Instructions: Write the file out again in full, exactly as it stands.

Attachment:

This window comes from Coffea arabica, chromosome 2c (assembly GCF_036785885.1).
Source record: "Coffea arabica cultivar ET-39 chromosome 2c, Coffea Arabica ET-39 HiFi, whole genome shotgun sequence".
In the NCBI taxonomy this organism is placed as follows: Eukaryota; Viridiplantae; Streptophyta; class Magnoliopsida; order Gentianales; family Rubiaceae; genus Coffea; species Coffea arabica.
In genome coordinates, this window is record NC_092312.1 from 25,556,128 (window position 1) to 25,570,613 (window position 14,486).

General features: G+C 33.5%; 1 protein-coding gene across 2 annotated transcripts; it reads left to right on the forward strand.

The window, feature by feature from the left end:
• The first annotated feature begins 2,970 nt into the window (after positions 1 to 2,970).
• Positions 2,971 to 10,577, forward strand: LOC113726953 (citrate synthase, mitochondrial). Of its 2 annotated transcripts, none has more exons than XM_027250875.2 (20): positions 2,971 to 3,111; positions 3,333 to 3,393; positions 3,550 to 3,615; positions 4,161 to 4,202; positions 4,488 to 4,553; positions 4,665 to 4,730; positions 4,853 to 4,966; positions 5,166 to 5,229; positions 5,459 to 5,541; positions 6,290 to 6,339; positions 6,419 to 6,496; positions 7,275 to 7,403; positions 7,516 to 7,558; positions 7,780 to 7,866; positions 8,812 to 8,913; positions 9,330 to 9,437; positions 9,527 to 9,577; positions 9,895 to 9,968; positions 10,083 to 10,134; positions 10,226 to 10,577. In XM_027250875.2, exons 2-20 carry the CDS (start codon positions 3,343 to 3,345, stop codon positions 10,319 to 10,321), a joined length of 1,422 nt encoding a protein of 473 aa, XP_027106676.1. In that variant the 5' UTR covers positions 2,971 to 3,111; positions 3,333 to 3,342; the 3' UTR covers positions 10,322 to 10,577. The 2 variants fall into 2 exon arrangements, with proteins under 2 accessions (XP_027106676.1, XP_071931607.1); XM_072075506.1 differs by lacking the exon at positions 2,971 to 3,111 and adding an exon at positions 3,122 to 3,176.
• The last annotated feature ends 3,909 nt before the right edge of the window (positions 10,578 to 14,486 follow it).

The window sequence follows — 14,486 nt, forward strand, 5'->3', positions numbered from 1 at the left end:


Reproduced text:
This window comes from Coffea arabica, chromosome 2c (assembly GCF_036785885.1).
Source record: "Coffea arabica cultivar ET-39 chromosome 2c, Coffea Arabica ET-39 HiFi, whole genome shotgun sequence".
In the NCBI taxonomy this organism is placed as follows: Eukaryota; Viridiplantae; Streptophyta; class Magnoliopsida; order Gentianales; family Rubiaceae; genus Coffea; species Coffea arabica.
In genome coordinates, this window is record NC_092312.1 from 25,556,128 (window position 1) to 25,570,613 (window position 14,486).

General features: G+C 33.5%; 1 protein-coding gene across 2 annotated transcripts; it reads left to right on the forward strand.

The window, feature by feature from the left end:
• The first annotated feature begins 2,970 nt into the window (after positions 1 to 2,970).
• Positions 2,971 to 10,577, forward strand: LOC113726953 (citrate synthase, mitochondrial). Of its 2 annotated transcripts, none has more exons than XM_027250875.2 (20): positions 2,971 to 3,111; positions 3,333 to 3,393; positions 3,550 to 3,615; positions 4,161 to 4,202; positions 4,488 to 4,553; positions 4,665 to 4,730; positions 4,853 to 4,966; positions 5,166 to 5,229; positions 5,459 to 5,541; positions 6,290 to 6,339; positions 6,419 to 6,496; positions 7,275 to 7,403; positions 7,516 to 7,558; positions 7,780 to 7,866; positions 8,812 to 8,913; positions 9,330 to 9,437; positions 9,527 to 9,577; positions 9,895 to 9,968; positions 10,083 to 10,134; positions 10,226 to 10,577. In XM_027250875.2, exons 2-20 carry the CDS (start codon positions 3,343 to 3,345, stop codon positions 10,319 to 10,321), a joined length of 1,422 nt encoding a protein of 473 aa, XP_027106676.1. In that variant the 5' UTR covers positions 2,971 to 3,111; positions 3,333 to 3,342; the 3' UTR covers positions 10,322 to 10,577. The 2 variants fall into 2 exon arrangements, with proteins under 2 accessions (XP_027106676.1, XP_071931607.1); XM_072075506.1 differs by lacking the exon at positions 2,971 to 3,111 and adding an exon at positions 3,122 to 3,176.
• The last annotated feature ends 3,909 nt before the right edge of the window (positions 10,578 to 14,486 follow it).

The window sequence follows — 14,486 nt, forward strand, 5'->3', positions numbered from 1 at the left end: